Most people make far to much noise when in the woods to ever see a bear unless you have some munchies. The few bears I've come across took off as fast as they could. Nothing closer than 50' though but they rarely want anything to do with you anyway. But to answer the question yes you can defend yourself
Bear spray doesn't always work and isn't even allowed in Yosemite. Guns are allowed in Yosemite by federal law per state law as Idaho, Wyoming, and Montana have sensible gun laws. There are similarly stupid rules about bear spray in other parks. It's not stupid that guns ARE allowed as a backup plan is just good business, it IS stupid that bear spray isn't allowed as, when effective, it may be a better option depending on the circumstances.
A charging bear is "faking" about 90 percent of the time, but if I knew I was going to get shot in the face one out of ten times I went out my front door, I'd go out the back way. If I was facing something that was going to eat me one out of ten times (i.e. a charging bear) I would not rely on a method that was not completely reliable for prevention of dietary inclusiveness. I would use a gun, I might fire a warning shot if I could retain sufficient presence of mind, but if the bear didn't respond immediately it would be dead as immediately as possible. High caliber cast bullet pistol rounds (not .45, I know of people who've had to empty two magazines into a medium sized black bear to get any traction), large caliber high velocity non fragmenting rifle rounds, or shotgun slugs, preferred.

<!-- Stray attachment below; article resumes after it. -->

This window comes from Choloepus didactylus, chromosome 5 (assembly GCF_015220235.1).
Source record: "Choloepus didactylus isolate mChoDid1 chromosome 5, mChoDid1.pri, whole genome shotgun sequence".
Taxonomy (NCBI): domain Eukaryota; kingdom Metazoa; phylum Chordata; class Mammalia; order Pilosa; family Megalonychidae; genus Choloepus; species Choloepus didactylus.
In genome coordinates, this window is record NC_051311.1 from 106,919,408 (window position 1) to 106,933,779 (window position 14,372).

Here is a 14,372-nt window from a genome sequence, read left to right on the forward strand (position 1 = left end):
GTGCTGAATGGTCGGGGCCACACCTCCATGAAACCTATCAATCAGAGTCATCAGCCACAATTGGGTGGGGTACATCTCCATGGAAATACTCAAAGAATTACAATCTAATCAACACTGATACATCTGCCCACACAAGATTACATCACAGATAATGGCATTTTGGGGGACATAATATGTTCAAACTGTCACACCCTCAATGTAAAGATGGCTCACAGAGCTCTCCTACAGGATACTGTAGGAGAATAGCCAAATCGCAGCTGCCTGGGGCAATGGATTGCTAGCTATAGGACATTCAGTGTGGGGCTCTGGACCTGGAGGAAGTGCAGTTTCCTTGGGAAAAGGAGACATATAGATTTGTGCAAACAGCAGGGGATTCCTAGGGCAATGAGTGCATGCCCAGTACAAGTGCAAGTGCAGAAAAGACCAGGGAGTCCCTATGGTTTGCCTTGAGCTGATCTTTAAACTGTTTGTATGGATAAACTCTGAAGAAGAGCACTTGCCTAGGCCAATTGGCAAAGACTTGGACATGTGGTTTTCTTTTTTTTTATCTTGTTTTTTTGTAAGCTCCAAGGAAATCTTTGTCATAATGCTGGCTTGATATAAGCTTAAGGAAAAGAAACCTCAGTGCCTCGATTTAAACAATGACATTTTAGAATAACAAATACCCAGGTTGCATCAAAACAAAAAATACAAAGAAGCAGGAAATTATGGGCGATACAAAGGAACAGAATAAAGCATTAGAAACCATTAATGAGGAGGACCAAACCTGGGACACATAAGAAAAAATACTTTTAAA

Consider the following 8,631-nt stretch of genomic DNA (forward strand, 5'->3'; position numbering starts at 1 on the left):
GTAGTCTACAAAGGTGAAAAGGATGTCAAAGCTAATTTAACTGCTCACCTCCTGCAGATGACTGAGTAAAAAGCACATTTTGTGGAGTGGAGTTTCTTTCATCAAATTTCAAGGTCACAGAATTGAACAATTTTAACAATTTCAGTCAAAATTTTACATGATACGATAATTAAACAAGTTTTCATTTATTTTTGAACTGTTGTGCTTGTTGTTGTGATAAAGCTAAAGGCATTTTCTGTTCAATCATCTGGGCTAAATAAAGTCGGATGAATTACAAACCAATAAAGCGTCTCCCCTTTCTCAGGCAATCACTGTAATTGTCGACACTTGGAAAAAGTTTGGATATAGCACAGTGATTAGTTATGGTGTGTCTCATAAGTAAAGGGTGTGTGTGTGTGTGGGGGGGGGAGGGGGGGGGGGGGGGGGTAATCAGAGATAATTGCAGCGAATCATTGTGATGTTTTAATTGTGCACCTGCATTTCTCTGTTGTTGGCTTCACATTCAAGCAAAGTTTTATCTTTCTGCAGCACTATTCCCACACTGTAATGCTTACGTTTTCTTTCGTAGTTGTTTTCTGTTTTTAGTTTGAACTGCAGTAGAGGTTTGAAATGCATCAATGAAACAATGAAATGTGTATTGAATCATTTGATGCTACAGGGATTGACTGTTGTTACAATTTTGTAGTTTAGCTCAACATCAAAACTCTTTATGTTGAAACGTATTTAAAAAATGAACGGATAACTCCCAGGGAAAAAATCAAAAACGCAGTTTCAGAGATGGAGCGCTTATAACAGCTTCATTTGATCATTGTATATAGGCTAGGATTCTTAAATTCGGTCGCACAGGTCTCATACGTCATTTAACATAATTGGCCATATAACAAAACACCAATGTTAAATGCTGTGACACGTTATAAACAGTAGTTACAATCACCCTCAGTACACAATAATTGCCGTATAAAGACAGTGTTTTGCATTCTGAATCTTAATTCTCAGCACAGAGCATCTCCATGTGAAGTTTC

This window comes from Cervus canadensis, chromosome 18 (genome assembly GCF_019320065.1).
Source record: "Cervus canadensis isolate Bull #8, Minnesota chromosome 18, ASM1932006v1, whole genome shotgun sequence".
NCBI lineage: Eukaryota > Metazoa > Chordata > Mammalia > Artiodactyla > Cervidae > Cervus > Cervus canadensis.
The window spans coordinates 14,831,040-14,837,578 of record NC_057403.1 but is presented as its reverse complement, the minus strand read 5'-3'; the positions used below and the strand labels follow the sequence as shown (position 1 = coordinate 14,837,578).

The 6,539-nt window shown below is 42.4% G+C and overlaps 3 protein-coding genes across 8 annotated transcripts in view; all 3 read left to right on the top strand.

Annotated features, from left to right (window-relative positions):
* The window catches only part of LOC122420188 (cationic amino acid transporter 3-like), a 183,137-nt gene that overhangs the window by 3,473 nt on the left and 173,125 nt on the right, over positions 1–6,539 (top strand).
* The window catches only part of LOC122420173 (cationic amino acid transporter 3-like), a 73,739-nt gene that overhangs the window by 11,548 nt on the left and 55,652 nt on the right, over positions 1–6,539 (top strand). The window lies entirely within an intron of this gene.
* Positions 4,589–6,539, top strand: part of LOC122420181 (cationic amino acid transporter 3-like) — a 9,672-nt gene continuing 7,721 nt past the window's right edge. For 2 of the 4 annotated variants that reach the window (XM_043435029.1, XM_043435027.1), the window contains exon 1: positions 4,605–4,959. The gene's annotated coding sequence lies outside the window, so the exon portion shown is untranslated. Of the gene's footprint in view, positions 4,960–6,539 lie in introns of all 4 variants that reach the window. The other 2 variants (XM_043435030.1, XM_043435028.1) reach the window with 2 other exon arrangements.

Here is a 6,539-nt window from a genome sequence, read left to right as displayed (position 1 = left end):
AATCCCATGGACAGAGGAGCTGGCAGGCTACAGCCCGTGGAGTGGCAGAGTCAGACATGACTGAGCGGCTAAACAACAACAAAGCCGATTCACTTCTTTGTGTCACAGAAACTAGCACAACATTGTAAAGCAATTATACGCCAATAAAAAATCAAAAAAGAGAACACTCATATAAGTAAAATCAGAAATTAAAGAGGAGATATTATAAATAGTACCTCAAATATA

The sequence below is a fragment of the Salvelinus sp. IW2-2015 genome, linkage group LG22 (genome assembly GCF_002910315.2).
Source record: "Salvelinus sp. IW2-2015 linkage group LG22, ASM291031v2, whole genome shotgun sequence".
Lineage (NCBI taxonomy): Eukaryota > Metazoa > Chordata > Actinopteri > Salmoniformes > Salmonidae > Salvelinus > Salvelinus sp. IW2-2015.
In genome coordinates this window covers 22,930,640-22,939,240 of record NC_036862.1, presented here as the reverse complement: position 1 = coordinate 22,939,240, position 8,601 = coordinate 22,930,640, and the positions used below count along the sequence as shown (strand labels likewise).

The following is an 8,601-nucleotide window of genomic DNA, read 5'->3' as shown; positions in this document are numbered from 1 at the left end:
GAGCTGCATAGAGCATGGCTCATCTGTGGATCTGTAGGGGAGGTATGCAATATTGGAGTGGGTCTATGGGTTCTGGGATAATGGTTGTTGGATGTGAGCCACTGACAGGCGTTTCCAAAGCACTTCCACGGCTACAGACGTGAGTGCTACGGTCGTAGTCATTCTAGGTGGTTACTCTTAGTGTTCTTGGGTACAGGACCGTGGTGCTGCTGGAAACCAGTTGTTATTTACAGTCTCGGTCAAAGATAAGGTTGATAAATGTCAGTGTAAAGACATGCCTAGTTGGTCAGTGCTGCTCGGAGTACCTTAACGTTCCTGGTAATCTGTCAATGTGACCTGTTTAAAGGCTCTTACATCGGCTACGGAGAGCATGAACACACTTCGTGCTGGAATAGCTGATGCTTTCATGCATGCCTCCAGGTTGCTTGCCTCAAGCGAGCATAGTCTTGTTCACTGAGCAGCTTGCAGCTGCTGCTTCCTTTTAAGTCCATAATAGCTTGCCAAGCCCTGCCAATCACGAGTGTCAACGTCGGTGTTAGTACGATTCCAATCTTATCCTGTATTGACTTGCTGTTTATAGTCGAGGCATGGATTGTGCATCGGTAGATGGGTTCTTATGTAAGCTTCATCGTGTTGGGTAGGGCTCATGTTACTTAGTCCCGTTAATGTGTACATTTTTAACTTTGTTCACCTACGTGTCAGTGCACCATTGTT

I know there are "studies" that say a gun is less effective than bear spray, but I find those studies in complete. The only bear that's incapable of killing me is a dead one.
Bears don't have a "natural" fear of man. Men killing and hurting bears is what makes bears fear men. I'm ok with letting bears live and have no interest in hunting them, but for any bears around me that will be an option and not my sole resource. It's just foolishness to be unprepared.